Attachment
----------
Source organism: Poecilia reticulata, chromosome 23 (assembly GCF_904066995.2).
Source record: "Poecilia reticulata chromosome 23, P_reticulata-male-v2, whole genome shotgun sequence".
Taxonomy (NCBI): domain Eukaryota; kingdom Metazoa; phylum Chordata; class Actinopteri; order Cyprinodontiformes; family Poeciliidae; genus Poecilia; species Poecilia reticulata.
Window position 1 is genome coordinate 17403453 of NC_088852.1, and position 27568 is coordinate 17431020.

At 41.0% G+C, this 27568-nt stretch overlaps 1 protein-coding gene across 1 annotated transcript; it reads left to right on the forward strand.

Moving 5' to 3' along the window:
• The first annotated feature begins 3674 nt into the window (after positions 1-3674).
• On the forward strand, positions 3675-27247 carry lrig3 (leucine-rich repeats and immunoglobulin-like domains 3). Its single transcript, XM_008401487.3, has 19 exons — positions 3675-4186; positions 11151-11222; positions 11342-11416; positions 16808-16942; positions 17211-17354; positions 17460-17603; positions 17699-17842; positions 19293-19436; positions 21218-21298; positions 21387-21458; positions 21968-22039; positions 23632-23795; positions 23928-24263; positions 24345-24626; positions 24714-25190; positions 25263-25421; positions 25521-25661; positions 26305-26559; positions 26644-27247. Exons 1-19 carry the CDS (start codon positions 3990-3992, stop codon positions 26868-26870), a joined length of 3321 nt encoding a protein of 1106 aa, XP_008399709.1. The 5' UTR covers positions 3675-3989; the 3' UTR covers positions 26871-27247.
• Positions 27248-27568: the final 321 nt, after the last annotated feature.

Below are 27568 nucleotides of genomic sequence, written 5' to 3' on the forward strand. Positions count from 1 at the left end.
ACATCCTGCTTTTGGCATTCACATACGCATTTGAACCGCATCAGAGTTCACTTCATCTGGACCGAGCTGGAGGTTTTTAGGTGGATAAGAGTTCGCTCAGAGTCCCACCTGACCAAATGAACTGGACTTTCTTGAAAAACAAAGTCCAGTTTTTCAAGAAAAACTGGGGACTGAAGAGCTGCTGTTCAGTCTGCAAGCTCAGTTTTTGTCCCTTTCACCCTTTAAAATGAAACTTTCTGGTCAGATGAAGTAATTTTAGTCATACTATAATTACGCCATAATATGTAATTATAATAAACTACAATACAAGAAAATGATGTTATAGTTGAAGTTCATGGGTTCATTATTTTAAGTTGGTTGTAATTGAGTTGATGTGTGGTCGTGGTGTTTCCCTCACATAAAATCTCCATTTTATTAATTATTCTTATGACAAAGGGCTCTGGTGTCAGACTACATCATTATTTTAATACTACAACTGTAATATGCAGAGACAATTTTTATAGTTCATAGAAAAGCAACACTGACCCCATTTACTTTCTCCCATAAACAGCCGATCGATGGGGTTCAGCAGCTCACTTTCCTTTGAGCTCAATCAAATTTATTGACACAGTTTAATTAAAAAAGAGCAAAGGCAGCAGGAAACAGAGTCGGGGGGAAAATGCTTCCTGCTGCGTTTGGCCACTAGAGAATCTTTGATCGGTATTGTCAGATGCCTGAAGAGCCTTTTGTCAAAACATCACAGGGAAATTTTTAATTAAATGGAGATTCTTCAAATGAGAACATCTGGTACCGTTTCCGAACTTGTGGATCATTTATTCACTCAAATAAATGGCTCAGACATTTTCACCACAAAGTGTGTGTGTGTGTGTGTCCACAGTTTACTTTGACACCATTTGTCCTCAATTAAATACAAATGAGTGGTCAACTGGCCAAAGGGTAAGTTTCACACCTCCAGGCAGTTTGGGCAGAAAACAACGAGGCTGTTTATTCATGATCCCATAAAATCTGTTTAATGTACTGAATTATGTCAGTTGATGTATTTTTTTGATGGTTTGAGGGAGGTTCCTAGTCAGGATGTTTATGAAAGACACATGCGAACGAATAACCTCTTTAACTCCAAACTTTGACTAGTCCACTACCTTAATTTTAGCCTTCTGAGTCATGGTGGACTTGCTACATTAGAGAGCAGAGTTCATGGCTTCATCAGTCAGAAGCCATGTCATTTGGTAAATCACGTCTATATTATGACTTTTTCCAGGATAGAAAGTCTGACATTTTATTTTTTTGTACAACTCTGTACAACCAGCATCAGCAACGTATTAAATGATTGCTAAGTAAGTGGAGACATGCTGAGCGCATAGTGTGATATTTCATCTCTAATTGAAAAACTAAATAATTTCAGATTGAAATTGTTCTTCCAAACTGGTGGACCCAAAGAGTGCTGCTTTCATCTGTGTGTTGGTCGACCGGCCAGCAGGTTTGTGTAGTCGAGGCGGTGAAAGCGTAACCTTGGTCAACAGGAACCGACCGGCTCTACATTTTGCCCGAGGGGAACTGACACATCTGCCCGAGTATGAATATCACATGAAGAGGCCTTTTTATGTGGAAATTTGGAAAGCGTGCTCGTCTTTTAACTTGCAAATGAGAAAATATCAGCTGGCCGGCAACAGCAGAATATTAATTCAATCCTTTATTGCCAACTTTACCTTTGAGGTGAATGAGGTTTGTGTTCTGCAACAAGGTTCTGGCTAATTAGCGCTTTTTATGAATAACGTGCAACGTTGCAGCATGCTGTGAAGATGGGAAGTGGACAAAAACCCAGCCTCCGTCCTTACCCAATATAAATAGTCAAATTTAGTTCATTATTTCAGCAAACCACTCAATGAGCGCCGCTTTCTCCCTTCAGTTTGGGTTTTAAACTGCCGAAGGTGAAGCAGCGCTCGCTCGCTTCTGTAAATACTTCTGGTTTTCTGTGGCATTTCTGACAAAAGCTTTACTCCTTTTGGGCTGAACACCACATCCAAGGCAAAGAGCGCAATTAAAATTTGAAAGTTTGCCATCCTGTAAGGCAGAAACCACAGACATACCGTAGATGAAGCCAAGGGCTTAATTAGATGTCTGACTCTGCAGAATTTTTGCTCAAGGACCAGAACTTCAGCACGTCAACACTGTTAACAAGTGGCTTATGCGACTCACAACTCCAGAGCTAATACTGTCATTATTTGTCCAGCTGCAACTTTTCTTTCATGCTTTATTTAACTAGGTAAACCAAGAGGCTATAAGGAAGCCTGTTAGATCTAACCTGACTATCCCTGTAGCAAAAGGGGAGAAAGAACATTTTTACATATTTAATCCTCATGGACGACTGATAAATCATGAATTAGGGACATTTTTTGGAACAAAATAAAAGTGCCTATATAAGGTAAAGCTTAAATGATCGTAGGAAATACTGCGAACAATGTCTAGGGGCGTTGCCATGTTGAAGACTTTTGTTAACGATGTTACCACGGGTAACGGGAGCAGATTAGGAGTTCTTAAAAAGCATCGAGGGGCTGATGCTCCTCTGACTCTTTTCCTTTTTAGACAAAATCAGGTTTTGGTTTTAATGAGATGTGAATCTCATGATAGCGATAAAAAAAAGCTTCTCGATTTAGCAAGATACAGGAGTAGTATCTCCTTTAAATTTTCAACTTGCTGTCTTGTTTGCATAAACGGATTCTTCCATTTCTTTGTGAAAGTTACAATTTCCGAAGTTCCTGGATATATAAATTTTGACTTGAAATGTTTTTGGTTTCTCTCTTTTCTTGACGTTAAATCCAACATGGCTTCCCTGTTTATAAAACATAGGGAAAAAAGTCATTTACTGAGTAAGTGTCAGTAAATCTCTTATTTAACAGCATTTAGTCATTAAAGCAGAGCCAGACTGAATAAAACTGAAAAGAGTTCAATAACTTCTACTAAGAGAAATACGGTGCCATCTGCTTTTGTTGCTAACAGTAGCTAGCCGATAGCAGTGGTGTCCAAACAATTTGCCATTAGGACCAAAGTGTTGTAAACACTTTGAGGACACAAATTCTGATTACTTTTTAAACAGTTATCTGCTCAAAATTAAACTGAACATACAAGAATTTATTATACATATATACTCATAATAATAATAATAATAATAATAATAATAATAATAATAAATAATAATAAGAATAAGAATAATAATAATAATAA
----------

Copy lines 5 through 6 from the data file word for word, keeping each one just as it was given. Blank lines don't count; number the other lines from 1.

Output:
At 41.0% G+C, this 27568-nt stretch overlaps 1 protein-coding gene across 1 annotated transcript; it reads left to right on the forward strand.

Moving 5' to 3' along the window: